Bivector

In mathematics, a bivector or 2-vector is a quantity in exterior algebra or geometric algebra that extends the idea of scalars and vectors. If a scalar is considered an order zero quantity, and a vector is an order one quantity, then a bivector can be thought of as being of order two. Bivectors have applications in many areas of mathematics and physics. They are related to complex numbers in two dimensions and to both pseudovectors and quaternions in three dimensions. They can be used to generate rotations in any dimension, and are a useful tool for classifying such rotations. They also are used in physics, tying together a number of otherwise unrelated quantities.

Bivectors are generated by the exterior product on vectors: given two vectors a and b, their exterior product ab is a bivector, as is the sum of any bivectors. Not all bivectors can be generated as a single exterior product. More precisely, a bivector that can be expressed as an exterior product is called simple; in up to three dimensions all bivectors are simple, but in higher dimensions this is not the case. The exterior product is antisymmetric, so ba is the negation of the bivector ab, producing the opposite orientation, and aa is the zero bivector.

Geometrically, a simple bivector can be interpreted as an oriented plane segment, much as vectors can be thought of as directed line segments. The bivector ab has a magnitude equal to the area of the parallelogram with edges a and b, has the attitude of the plane spanned by a and b, and has orientation being the sense of the rotation that would align a with b. It does not have a definite location or position.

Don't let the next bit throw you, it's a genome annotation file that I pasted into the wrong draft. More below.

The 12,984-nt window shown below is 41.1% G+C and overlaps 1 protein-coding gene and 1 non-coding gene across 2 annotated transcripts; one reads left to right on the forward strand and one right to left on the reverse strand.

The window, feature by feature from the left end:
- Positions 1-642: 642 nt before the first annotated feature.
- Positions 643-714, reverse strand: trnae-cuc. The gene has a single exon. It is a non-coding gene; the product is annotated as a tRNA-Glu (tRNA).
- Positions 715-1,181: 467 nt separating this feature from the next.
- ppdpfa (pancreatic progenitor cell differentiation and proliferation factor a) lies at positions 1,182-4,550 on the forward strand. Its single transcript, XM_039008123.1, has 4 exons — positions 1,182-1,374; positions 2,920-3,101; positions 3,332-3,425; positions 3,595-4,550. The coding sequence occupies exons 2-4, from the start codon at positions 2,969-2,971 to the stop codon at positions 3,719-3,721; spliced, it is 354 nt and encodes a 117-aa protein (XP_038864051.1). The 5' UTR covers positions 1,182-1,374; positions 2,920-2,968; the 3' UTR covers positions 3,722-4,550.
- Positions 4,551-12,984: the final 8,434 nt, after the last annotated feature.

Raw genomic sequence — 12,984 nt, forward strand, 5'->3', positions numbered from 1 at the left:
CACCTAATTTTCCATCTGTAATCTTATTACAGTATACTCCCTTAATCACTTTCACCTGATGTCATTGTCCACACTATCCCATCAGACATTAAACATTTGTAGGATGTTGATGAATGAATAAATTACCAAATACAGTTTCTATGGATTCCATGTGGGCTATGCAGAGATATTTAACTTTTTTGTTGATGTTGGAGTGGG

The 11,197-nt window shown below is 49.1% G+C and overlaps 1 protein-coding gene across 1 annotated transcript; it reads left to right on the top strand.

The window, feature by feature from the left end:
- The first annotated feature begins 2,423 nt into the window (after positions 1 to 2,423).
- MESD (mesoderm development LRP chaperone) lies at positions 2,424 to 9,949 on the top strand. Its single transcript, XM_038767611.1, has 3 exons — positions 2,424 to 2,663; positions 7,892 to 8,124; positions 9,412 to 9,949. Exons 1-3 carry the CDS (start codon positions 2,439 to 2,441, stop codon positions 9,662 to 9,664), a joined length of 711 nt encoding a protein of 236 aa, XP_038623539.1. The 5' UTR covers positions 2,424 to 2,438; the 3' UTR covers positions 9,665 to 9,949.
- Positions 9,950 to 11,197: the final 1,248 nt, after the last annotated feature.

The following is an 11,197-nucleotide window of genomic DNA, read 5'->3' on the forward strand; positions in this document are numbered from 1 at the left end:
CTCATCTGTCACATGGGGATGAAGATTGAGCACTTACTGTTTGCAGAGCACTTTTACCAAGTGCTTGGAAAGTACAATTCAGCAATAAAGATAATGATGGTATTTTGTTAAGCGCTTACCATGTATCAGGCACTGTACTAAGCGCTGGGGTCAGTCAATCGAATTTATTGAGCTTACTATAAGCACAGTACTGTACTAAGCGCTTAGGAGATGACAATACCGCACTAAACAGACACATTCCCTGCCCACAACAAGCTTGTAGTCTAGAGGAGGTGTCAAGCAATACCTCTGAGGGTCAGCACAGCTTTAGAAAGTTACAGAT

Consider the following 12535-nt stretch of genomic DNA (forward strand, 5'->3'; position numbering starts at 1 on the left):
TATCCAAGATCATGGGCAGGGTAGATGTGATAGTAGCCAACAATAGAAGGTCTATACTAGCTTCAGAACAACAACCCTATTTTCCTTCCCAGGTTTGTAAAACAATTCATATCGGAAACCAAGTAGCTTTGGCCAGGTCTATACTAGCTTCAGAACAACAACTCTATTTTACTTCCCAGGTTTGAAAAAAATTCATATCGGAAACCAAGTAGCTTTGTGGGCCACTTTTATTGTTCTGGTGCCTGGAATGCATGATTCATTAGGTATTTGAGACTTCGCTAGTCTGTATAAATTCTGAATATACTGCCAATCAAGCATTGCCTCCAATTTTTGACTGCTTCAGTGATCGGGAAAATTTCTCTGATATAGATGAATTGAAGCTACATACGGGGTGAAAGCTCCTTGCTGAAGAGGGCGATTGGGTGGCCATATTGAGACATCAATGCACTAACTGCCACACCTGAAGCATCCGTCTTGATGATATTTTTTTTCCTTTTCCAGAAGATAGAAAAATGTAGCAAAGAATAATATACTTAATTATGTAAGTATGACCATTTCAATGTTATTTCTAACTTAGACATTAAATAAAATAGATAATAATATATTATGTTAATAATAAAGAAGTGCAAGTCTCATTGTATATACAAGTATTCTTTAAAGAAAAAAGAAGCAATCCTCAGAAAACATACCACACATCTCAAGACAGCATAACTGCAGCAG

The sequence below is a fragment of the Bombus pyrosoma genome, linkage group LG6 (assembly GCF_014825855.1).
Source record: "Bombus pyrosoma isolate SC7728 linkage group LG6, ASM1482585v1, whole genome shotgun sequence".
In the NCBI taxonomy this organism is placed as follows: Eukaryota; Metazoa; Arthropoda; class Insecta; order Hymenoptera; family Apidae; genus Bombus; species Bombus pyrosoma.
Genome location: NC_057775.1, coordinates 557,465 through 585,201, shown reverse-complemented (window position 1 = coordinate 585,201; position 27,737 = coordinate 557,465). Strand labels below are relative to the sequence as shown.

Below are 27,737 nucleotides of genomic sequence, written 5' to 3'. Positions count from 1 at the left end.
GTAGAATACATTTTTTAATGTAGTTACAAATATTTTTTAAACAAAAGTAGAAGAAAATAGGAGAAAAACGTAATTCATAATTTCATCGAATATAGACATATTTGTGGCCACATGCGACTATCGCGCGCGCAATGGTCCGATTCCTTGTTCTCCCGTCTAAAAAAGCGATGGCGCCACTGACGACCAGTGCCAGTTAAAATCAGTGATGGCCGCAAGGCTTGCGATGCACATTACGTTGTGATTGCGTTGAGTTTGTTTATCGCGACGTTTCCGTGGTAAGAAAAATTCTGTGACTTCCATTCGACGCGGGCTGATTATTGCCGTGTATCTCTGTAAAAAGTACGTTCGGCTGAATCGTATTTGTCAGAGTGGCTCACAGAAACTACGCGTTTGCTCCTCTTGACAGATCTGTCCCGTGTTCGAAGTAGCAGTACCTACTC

Read more about Bivector:  History, Formal Definition, Two Dimensions, Three Dimensions, Four Dimensions, Higher Dimensions, Projective Geometry

Other articles related to "bivector, bivectors":

Seven-dimensional Cross Product - Coordinate Expressions - Using Geometric Algebra
... The product starts with the exterior product, a bivector valued product of two vectors This is bilinear, alternate, has the desired magnitude, but is not vector valued ... vector, and so the cross product, comes from the product of this bivector with a trivector ... factor there is only one trivector, the pseudoscalar of the space, and a product of the above bivector and one of the two unit trivectors gives the vector result, the dual of the bivector ...
Geometric Algebra - Examples and Applications - Electrodynamics and Special Relativity
... In spacetime algebra the electromagnetic field tensor has a bivector representation where the imaginary unit is the volume element, and where Maxwell's ... rotation in Euclidean space, where is the bivector generated by the time and the space directions involved, whereas in the Euclidean case it is the bivector generated by the two space ...
Bivector - Projective Geometry - Tensors and Matrices
... As noted above a bivector can be written as a skew-symmetric matrix, which through the exponential map generates a rotation matrix that describes the same rotation as the ... But it is also used with other bivectors such as the angular velocity tensor and the electromagnetic tensor, respectively a 3×3 and 4×4 skew-symmetric matrix or tensor ... Real bivectors in Λ2ℝn are isomorphic to n×n skew-symmetric matrices, or alternately to antisymmetric tensors of order 2 on ℝn ...
Cross Product As An Exterior Product
... In exterior algebra the exterior product (or wedge product) of two vectors is a bivector ... A bivector is an oriented plane element, in much the same way that a vector is an oriented line element ... Given two vectors a and b, one can view the bivector a ∧ b as the oriented parallelogram spanned by a and b ...
Multivector - Examples - Bivectors
... A bivector is therefore an element of the antisymmetric tensor product of a tangent space with itself ... In geometric algebra, also, a bivector is a grade 2 element (a 2-vector) resulting from the wedge product of two vectors, and so it is geometrically an ... If a and b are two vectors, the bivector a ∧ b has a norm which is its area, given by a direction the plane where that area lies on, i.e ...